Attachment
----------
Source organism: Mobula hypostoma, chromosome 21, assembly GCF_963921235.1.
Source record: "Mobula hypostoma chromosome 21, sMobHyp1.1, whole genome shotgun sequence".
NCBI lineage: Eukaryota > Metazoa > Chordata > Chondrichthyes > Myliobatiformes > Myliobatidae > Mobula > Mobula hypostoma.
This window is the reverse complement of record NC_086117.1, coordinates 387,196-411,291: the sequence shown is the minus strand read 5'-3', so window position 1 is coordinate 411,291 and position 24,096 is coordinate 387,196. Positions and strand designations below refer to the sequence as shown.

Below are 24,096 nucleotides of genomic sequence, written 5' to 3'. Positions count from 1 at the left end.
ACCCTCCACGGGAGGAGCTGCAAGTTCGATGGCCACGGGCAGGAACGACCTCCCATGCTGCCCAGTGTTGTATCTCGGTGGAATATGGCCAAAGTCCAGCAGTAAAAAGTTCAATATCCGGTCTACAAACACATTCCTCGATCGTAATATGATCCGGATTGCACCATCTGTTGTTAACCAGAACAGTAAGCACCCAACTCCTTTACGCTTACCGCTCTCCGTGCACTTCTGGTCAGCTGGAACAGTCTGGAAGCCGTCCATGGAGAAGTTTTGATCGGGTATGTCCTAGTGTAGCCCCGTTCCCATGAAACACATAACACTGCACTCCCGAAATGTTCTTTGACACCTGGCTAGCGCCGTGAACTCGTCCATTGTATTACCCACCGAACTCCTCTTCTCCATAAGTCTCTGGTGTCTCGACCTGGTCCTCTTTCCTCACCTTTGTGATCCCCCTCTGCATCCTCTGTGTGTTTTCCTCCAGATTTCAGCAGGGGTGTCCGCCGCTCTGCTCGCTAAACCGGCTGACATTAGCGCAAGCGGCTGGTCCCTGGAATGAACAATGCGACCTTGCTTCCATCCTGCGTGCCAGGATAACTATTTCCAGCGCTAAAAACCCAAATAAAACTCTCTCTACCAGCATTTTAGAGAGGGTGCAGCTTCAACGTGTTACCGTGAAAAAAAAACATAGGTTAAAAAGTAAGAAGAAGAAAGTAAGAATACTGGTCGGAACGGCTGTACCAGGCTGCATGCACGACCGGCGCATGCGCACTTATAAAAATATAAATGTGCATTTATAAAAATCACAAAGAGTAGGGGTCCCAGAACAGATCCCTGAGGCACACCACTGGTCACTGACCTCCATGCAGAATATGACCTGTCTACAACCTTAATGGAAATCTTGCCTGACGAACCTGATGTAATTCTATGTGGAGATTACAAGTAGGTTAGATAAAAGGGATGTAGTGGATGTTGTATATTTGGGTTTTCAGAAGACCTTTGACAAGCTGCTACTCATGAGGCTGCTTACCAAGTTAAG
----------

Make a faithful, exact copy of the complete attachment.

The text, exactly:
Source organism: Mobula hypostoma, chromosome 21, assembly GCF_963921235.1.
Source record: "Mobula hypostoma chromosome 21, sMobHyp1.1, whole genome shotgun sequence".
NCBI lineage: Eukaryota > Metazoa > Chordata > Chondrichthyes > Myliobatiformes > Myliobatidae > Mobula > Mobula hypostoma.
This window is the reverse complement of record NC_086117.1, coordinates 387,196-411,291: the sequence shown is the minus strand read 5'-3', so window position 1 is coordinate 411,291 and position 24,096 is coordinate 387,196. Positions and strand designations below refer to the sequence as shown.

Below are 24,096 nucleotides of genomic sequence, written 5' to 3'. Positions count from 1 at the left end.
ACCCTCCACGGGAGGAGCTGCAAGTTCGATGGCCACGGGCAGGAACGACCTCCCATGCTGCCCAGTGTTGTATCTCGGTGGAATATGGCCAAAGTCCAGCAGTAAAAAGTTCAATATCCGGTCTACAAACACATTCCTCGATCGTAATATGATCCGGATTGCACCATCTGTTGTTAACCAGAACAGTAAGCACCCAACTCCTTTACGCTTACCGCTCTCCGTGCACTTCTGGTCAGCTGGAACAGTCTGGAAGCCGTCCATGGAGAAGTTTTGATCGGGTATGTCCTAGTGTAGCCCCGTTCCCATGAAACACATAACACTGCACTCCCGAAATGTTCTTTGACACCTGGCTAGCGCCGTGAACTCGTCCATTGTATTACCCACCGAACTCCTCTTCTCCATAAGTCTCTGGTGTCTCGACCTGGTCCTCTTTCCTCACCTTTGTGATCCCCCTCTGCATCCTCTGTGTGTTTTCCTCCAGATTTCAGCAGGGGTGTCCGCCGCTCTGCTCGCTAAACCGGCTGACATTAGCGCAAGCGGCTGGTCCCTGGAATGAACAATGCGACCTTGCTTCCATCCTGCGTGCCAGGATAACTATTTCCAGCGCTAAAAACCCAAATAAAACTCTCTCTACCAGCATTTTAGAGAGGGTGCAGCTTCAACGTGTTACCGTGAAAAAAAAACATAGGTTAAAAAGTAAGAAGAAGAAAGTAAGAATACTGGTCGGAACGGCTGTACCAGGCTGCATGCACGACCGGCGCATGCGCACTTATAAAAATATAAATGTGCATTTATAAAAATCACAAAGAGTAGGGGTCCCAGAACAGATCCCTGAGGCACACCACTGGTCACTGACCTCCATGCAGAATATGACCTGTCTACAACCTTAATGGAAATCTTGCCTGACGAACCTGATGTAATTCTATGTGGAGATTACAAGTAGGTTAGATAAAAGGGATGTAGTGGATGTTGTATATTTGGGTTTTCAGAAGACCTTTGACAAGCTGCTACTCATGAGGCTGCTTACCAAGTTAAG